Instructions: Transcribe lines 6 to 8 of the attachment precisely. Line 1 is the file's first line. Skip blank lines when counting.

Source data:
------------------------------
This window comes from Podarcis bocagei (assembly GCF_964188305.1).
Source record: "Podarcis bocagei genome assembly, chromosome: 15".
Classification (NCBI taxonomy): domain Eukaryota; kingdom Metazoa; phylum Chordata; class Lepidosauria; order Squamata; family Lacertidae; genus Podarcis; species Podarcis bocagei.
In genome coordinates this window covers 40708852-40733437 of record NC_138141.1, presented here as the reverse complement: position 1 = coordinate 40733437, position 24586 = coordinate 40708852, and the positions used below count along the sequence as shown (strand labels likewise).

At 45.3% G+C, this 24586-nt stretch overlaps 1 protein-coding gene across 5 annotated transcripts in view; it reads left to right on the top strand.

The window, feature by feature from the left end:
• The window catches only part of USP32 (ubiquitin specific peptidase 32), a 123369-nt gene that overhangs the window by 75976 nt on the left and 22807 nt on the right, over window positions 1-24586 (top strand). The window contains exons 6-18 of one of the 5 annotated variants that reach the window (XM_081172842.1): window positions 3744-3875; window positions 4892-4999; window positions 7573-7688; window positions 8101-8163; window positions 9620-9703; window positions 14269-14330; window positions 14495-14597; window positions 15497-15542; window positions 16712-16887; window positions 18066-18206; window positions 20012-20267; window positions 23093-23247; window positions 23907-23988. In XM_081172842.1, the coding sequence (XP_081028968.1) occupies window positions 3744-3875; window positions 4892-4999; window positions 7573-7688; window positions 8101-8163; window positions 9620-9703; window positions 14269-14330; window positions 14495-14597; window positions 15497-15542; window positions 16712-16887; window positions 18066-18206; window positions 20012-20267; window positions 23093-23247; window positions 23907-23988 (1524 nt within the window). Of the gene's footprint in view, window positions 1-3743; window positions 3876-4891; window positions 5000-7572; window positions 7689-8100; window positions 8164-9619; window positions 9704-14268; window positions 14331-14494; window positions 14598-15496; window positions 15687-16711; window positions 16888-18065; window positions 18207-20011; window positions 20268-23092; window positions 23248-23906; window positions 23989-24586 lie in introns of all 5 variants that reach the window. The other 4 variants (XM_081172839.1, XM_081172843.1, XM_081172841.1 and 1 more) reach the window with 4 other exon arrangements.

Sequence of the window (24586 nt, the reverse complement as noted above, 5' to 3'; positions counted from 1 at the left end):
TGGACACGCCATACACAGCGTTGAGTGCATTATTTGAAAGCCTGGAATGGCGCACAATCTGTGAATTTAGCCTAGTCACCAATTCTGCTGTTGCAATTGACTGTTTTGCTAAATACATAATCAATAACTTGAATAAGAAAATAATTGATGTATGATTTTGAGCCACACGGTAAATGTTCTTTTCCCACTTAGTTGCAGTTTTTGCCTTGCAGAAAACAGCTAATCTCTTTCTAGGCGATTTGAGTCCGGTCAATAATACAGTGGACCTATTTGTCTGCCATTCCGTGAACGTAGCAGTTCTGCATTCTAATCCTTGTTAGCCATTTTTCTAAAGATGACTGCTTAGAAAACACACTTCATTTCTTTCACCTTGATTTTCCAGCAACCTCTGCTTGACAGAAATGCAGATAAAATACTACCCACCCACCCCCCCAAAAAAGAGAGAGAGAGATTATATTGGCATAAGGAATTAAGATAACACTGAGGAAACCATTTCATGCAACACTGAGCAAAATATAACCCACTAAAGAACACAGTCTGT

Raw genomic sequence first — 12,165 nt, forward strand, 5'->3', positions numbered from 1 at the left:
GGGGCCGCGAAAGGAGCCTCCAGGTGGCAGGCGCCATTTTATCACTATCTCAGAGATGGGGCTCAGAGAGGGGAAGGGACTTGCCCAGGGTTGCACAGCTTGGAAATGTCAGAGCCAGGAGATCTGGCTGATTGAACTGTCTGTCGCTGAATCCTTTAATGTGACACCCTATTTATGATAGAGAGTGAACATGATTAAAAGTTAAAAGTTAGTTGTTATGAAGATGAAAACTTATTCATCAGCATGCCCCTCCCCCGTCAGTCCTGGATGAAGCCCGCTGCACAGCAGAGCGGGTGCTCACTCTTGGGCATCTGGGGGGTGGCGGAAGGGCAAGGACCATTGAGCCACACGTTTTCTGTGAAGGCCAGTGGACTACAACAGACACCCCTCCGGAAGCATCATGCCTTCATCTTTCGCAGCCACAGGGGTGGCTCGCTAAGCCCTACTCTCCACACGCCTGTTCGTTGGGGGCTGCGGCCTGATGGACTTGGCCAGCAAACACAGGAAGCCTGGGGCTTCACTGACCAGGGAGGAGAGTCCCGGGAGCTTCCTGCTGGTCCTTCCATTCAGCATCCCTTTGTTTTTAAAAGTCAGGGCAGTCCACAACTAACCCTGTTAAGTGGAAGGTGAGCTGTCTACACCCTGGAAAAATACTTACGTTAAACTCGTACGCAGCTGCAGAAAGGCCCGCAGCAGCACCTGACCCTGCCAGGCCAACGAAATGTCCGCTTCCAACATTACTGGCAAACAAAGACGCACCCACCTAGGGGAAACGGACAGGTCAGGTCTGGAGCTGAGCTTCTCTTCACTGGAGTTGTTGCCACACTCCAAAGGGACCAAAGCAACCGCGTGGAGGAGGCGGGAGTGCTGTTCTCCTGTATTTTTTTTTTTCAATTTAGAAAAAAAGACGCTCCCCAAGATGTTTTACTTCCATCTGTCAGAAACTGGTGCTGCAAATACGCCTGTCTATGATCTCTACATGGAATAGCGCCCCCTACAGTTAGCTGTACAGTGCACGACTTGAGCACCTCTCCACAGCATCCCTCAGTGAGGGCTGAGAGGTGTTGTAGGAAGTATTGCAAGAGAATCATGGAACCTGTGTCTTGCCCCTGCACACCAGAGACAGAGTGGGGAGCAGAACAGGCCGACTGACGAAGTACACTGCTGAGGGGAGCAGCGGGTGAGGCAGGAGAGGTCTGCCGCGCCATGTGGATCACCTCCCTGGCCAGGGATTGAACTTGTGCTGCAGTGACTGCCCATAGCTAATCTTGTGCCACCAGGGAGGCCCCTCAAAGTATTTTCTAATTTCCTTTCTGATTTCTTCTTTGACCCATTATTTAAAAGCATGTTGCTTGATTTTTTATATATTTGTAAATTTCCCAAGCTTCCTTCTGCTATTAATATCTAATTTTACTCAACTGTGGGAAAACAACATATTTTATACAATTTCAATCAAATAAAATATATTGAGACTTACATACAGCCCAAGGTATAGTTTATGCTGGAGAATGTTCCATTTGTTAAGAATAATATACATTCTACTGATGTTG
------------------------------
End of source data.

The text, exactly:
The window, feature by feature from the left end:
• The window catches only part of USP32 (ubiquitin specific peptidase 32), a 123369-nt gene that overhangs the window by 75976 nt on the left and 22807 nt on the right, over window positions 1-24586 (top strand). The window contains exons 6-18 of one of the 5 annotated variants that reach the window (XM_081172842.1): window positions 3744-3875; window positions 4892-4999; window positions 7573-7688; window positions 8101-8163; window positions 9620-9703; window positions 14269-14330; window positions 14495-14597; window positions 15497-15542; window positions 16712-16887; window positions 18066-18206; window positions 20012-20267; window positions 23093-23247; window positions 23907-23988. In XM_081172842.1, the coding sequence (XP_081028968.1) occupies window positions 3744-3875; window positions 4892-4999; window positions 7573-7688; window positions 8101-8163; window positions 9620-9703; window positions 14269-14330; window positions 14495-14597; window positions 15497-15542; window positions 16712-16887; window positions 18066-18206; window positions 20012-20267; window positions 23093-23247; window positions 23907-23988 (1524 nt within the window). Of the gene's footprint in view, window positions 1-3743; window positions 3876-4891; window positions 5000-7572; window positions 7689-8100; window positions 8164-9619; window positions 9704-14268; window positions 14331-14494; window positions 14598-15496; window positions 15687-16711; window positions 16888-18065; window positions 18207-20011; window positions 20268-23092; window positions 23248-23906; window positions 23989-24586 lie in introns of all 5 variants that reach the window. The other 4 variants (XM_081172839.1, XM_081172843.1, XM_081172841.1 and 1 more) reach the window with 4 other exon arrangements.

Sequence of the window (24586 nt, the reverse complement as noted above, 5' to 3'; positions counted from 1 at the left end):